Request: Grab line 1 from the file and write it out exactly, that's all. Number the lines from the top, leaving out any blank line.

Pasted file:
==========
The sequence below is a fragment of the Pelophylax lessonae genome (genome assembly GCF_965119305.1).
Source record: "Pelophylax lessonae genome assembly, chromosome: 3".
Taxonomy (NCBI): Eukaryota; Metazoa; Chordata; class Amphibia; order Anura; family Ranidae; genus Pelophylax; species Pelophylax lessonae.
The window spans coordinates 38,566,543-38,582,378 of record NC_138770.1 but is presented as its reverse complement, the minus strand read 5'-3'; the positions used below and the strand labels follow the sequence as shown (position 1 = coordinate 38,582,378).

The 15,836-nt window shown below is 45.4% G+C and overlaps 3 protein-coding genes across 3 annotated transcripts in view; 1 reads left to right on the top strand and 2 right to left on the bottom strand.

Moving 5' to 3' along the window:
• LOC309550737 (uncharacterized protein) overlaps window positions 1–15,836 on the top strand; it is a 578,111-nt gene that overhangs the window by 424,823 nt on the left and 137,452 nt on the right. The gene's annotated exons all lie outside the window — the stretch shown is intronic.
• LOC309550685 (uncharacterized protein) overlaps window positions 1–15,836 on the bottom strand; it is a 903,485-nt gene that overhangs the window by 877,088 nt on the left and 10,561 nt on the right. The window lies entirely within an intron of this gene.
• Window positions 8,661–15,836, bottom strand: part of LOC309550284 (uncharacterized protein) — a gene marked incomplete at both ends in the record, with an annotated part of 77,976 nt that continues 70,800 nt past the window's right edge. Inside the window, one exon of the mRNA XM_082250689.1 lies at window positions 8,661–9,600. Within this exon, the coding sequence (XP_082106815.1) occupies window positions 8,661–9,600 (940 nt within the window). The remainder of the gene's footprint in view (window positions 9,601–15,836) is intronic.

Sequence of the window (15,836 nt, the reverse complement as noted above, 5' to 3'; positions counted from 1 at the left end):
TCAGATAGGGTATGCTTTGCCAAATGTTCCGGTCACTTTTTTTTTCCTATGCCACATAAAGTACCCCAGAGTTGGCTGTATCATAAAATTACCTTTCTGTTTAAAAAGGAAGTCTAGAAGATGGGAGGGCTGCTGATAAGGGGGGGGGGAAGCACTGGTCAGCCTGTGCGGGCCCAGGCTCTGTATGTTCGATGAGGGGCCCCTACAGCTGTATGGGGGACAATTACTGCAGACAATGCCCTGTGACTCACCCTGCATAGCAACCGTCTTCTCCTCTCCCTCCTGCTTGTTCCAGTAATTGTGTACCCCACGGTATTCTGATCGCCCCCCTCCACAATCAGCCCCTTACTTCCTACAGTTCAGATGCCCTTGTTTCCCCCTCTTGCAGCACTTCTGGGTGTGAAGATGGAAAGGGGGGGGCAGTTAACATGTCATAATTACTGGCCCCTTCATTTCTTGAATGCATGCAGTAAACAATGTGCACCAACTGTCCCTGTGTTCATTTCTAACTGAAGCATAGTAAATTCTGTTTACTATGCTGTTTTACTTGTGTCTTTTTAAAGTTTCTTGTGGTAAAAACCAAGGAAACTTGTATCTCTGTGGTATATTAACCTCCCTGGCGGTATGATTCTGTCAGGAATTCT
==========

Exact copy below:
The sequence below is a fragment of the Pelophylax lessonae genome (genome assembly GCF_965119305.1).